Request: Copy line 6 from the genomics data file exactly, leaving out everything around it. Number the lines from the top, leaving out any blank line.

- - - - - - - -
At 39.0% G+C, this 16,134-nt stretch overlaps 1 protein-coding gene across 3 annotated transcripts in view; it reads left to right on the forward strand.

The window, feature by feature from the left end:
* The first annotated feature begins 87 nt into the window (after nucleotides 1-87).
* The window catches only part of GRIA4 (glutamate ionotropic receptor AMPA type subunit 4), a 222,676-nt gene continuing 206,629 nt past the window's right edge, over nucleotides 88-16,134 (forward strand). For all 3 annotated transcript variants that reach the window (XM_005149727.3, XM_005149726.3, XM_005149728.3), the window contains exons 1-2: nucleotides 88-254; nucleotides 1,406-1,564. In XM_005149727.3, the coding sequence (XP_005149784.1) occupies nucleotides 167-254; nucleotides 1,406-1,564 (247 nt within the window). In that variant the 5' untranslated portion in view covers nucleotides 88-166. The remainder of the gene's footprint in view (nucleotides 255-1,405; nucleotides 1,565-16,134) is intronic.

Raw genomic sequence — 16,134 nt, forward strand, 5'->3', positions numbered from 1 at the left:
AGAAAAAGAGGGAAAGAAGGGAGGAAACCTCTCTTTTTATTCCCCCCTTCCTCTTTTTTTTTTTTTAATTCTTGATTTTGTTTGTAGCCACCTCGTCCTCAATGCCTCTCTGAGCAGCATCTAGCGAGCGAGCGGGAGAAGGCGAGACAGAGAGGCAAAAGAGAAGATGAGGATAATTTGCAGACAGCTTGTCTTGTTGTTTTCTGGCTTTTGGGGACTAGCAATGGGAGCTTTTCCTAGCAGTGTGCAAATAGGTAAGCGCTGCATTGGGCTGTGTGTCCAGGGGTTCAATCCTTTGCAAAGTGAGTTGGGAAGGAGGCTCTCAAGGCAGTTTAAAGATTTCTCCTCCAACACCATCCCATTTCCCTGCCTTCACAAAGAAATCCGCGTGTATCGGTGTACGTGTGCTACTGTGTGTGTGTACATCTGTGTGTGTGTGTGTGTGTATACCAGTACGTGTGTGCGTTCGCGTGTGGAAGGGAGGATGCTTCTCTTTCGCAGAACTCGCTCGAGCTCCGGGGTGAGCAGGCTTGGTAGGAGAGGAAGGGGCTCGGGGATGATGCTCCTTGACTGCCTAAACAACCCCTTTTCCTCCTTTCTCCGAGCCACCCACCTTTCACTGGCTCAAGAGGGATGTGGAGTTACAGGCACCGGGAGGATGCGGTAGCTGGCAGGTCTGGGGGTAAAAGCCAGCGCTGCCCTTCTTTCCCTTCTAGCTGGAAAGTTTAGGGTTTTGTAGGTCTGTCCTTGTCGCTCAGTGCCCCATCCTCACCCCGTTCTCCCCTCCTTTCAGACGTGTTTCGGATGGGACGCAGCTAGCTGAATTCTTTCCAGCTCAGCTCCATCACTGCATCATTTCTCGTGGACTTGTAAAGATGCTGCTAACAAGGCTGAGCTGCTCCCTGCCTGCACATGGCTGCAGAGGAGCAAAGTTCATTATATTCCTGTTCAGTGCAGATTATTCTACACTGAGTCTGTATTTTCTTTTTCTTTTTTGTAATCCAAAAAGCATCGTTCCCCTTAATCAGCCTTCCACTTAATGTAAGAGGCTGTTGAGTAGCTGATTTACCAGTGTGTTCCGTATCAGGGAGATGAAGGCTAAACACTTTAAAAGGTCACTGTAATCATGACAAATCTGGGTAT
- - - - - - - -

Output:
AGAAAAAGAGGGAAAGAAGGGAGGAAACCTCTCTTTTTATTCCCCCCTTCCTCTTTTTTTTTTTTTAATTCTTGATTTTGTTTGTAGCCACCTCGTCCTCAATGCCTCTCTGAGCAGCATCTAGCGAGCGAGCGGGAGAAGGCGAGACAGAGAGGCAAAAGAGAAGATGAGGATAATTTGCAGACAGCTTGTCTTGTTGTTTTCTGGCTTTTGGGGACTAGCAATGGGAGCTTTTCCTAGCAGTGTGCAAATAGGTAAGCGCTGCATTGGGCTGTGTGTCCAGGGGTTCAATCCTTTGCAAAGTGAGTTGGGAAGGAGGCTCTCAAGGCAGTTTAAAGATTTCTCCTCCAACACCATCCCATTTCCCTGCCTTCACAAAGAAATCCGCGTGTATCGGTGTACGTGTGCTACTGTGTGTGTGTACATCTGTGTGTGTGTGTGTGTGTATACCAGTACGTGTGTGCGTTCGCGTGTGGAAGGGAGGATGCTTCTCTTTCGCAGAACTCGCTCGAGCTCCGGGGTGAGCAGGCTTGGTAGGAGAGGAAGGGGCTCGGGGATGATGCTCCTTGACTGCCTAAACAACCCCTTTTCCTCCTTTCTCCGAGCCACCCACCTTTCACTGGCTCAAGAGGGATGTGGAGTTACAGGCACCGGGAGGATGCGGTAGCTGGCAGGTCTGGGGGTAAAAGCCAGCGCTGCCCTTCTTTCCCTTCTAGCTGGAAAGTTTAGGGTTTTGTAGGTCTGTCCTTGTCGCTCAGTGCCCCATCCTCACCCCGTTCTCCCCTCCTTTCAGACGTGTTTCGGATGGGACGCAGCTAGCTGAATTCTTTCCAGCTCAGCTCCATCACTGCATCATTTCTCGTGGACTTGTAAAGATGCTGCTAACAAGGCTGAGCTGCTCCCTGCCTGCACATGGCTGCAGAGGAGCAAAGTTCATTATATTCCTGTTCAGTGCAGATTATTCTACACTGAGTCTGTATTTTCTTTTTCTTTTTTGTAATCCAAAAAGCATCGTTCCCCTTAATCAGCCTTCCACTTAATGTAAGAGGCTGTTGAGTAGCTGATTTACCAGTGTGTTCCGTATCAGGGAGATGAAGGCTAAACACTTTAAAAGGTCACTGTAATCATGACAAATCTGGGTAT